Our future is, as our past informs, in the hands of contrarians and outlaws (C&Os).  Quantum breakthroughs start with breaking rules and venturing in the opposite direction of conventional wisdom.  This is not hyperbole; it is reality.  If you don’t believe me, please name one great idea, invention, product or service that was born by doing the expected according to the existing norms of the day.  You will quickly find that it is much easier to identify the greatness of the C&Os—of those who thumbed their nose (or other singular digit) at the world and pursued a belief, passion, or wild hair at their own peril.  By doing so C&Os benefit us all, and we sooner or later accept their feat as a new norm.

C&Os are not defined by gender, race, ethnicity, heritage, or religion.  They may or may not be handsome, elegant, or even well educated.  Their common bond is one thing: they reject the status quo.  They question the givens.  They foresee lives made better by re-imagining the world in which they live.  Then, against the advice of experts, they pursue their vision with reckless abandon.  Jesus Christ was a C&O, so was Mahatma Gandhi and Martin Luther King, Jr.  From Galileo to Einstein and Edison, C&Os consistently rejected what everyone knew for sure and ended up changing our world.  Remember, a couple of thousand years ago, the world was flat, until Aristotle et al noted the spherical shadow of the earth as it passed across the moon. Humans weren’t meant to fly until Orville and Wilbur Wright—against the odds and the gods—proved otherwise.  Computers were supposed to be for governments and large corporations, until guys like Gates and Jobs—both college dropouts—put them in everyone’s pockets.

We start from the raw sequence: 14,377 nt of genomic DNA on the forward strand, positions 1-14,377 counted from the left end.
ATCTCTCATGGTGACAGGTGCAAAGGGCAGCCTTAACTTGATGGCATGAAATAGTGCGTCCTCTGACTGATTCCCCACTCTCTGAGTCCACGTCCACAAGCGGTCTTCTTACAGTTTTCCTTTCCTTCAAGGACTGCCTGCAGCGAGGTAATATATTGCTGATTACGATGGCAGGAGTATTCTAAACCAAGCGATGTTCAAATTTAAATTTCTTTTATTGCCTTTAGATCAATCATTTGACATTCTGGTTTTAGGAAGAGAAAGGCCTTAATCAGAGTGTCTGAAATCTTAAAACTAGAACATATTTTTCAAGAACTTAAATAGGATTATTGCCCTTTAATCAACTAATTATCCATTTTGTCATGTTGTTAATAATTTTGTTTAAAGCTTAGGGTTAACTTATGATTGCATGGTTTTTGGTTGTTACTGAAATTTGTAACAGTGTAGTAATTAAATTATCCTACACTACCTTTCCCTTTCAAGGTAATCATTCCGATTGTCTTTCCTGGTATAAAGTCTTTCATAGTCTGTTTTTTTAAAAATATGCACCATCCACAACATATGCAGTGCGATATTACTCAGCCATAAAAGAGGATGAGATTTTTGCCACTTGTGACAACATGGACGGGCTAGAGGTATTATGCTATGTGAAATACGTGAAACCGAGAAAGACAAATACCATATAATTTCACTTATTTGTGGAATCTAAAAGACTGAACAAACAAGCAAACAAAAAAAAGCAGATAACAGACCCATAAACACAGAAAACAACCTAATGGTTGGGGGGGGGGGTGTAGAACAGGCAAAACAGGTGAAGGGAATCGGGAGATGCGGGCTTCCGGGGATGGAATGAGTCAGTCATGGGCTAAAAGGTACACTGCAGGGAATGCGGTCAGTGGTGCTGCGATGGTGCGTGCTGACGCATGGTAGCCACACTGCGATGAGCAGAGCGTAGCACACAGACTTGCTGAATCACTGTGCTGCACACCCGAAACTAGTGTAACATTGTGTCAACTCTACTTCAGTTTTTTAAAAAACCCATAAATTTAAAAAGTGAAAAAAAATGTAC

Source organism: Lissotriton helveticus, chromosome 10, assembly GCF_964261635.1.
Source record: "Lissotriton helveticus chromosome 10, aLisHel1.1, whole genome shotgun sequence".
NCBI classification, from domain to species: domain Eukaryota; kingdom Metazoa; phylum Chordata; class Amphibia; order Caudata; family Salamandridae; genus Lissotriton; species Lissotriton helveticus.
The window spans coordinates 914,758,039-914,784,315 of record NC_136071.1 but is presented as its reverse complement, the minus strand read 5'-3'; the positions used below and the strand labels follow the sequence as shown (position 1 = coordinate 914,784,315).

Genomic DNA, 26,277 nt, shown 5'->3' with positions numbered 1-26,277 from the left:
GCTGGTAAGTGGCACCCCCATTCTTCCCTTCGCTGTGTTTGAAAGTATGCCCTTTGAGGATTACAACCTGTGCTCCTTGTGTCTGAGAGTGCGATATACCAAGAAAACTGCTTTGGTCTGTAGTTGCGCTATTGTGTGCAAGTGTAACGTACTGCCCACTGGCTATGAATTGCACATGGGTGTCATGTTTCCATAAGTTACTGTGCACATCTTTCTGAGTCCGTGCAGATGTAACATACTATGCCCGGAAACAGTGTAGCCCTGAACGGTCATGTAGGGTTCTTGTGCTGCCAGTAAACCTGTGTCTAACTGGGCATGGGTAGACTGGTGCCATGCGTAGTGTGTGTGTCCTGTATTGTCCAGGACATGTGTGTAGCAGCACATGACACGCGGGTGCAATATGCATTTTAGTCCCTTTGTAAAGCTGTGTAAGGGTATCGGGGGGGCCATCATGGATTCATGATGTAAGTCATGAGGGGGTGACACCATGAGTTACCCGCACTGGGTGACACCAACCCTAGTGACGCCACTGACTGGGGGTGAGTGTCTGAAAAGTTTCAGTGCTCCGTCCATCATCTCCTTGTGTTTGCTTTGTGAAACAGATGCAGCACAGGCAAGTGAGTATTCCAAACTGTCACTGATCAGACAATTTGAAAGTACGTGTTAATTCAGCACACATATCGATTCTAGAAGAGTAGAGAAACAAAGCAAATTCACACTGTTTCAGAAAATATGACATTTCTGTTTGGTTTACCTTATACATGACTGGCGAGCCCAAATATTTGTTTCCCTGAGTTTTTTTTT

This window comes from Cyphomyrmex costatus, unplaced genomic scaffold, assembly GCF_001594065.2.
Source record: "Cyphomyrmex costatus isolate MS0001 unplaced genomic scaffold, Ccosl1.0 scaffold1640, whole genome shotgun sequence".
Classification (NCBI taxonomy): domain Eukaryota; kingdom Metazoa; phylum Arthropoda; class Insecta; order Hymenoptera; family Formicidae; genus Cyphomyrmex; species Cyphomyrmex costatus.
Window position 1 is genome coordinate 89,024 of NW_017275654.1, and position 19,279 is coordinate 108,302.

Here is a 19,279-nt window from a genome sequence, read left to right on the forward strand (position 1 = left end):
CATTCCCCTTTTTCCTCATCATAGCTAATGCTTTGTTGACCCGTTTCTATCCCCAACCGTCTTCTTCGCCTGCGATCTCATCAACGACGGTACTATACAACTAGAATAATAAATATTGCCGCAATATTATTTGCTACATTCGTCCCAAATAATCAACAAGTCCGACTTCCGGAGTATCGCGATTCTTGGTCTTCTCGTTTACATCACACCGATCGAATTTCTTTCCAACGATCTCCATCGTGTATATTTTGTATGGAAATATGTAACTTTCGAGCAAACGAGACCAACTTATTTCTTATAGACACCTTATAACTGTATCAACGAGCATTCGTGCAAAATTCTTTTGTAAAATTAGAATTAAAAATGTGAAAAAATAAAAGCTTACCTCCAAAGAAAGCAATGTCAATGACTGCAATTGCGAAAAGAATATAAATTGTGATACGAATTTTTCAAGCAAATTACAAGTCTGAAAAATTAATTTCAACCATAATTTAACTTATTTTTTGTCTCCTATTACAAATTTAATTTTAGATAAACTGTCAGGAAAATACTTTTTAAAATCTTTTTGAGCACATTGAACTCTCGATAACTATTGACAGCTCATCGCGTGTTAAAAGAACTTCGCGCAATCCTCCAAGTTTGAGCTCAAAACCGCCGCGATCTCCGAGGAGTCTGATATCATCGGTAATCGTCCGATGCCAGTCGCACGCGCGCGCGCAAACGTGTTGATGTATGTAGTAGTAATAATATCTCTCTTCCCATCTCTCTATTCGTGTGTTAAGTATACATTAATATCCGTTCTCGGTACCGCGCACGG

We could use a few more C&Os today.  Our so-called leaders have been ground into submission by conventional thinkers and know-it-all do-nothings.  They have fallen prey to what novelist and coffee-shop-philosopher Tom Robbins called tunnel vision.

Tunnel vision is caused by an optic fungus that multiplies when the brain is less energetic than the ego. It is complicated by exposure to politics. When a good idea is run through the filters and compressors of tunnel vision, it not only comes out reduced in scale and value, but in its new dogmatic configuration produces effects the opposite of those for which it originally was intended.[1]

Our future will not be secured in such tunnels.  It will perish in the darkness of overdone egos that play within the rules according to conventional wisdom.  Dark suits and conforming lapel pins do not define the fashion of innovation.  If we are to survive and prosper we must ignore their dictates, break the rules, and define new spheres of knowledge.  We must turn our backs on those who have forgotten how to dream—who have been compromised by convention—and forge a new world.  We must each summon our inner C&O.

[1] Tom Robbins, Still Life with Woodpecker (New York: Bantam Books, 1980), p. 117.